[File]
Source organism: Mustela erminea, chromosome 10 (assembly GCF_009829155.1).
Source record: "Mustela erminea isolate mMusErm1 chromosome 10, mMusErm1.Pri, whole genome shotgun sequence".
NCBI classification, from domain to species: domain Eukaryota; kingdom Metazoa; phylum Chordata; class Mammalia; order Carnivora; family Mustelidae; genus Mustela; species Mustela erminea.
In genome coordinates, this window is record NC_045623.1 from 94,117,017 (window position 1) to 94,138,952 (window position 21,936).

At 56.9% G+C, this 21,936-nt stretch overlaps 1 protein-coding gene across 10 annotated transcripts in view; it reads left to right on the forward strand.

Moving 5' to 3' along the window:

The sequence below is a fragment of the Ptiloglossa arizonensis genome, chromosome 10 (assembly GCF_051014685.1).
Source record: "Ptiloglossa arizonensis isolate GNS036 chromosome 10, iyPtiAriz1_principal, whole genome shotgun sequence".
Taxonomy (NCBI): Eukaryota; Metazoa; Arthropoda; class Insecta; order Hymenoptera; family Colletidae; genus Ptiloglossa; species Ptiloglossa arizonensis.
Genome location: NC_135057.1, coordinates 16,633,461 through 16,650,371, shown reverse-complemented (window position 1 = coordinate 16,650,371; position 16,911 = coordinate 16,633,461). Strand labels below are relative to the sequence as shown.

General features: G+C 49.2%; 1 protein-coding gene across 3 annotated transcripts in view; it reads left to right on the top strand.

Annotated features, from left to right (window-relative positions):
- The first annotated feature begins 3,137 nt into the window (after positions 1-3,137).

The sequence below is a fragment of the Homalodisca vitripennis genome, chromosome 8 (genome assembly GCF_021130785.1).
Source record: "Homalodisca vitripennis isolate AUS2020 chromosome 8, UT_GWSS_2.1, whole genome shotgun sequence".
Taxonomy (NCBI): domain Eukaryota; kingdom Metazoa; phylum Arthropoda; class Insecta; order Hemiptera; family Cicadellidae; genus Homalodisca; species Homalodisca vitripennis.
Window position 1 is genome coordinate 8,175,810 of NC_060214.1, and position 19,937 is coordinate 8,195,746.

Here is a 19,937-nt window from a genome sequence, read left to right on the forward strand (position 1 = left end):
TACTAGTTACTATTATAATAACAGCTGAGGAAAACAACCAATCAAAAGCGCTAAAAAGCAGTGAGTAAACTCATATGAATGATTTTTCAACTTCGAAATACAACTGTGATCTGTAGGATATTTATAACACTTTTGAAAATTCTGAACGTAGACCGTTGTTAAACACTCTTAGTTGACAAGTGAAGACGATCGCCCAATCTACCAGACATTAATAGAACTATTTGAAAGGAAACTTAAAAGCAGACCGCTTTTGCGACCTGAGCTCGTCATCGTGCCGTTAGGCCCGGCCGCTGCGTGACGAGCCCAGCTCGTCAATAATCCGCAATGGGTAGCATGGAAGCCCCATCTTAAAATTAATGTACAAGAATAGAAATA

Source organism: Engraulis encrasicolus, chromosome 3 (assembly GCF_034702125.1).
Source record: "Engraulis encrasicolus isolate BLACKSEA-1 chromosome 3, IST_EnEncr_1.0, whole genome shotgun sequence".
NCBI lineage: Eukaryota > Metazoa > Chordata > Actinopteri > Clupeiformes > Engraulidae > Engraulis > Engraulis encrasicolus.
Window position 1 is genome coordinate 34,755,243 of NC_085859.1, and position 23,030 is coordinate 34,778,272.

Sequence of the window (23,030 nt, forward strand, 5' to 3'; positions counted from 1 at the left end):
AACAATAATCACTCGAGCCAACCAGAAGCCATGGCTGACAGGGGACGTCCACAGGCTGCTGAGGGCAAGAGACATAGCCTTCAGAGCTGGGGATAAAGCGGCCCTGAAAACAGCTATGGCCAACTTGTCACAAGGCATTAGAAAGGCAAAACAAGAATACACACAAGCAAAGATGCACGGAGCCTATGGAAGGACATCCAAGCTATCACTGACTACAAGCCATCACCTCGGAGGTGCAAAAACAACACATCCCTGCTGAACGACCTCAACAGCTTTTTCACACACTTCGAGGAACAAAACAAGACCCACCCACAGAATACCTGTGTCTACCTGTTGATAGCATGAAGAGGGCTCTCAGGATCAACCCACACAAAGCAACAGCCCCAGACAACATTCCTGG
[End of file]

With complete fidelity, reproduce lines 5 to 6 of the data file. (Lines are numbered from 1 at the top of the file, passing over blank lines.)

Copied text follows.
At 56.9% G+C, this 21,936-nt stretch overlaps 1 protein-coding gene across 10 annotated transcripts in view; it reads left to right on the forward strand.

Moving 5' to 3' along the window: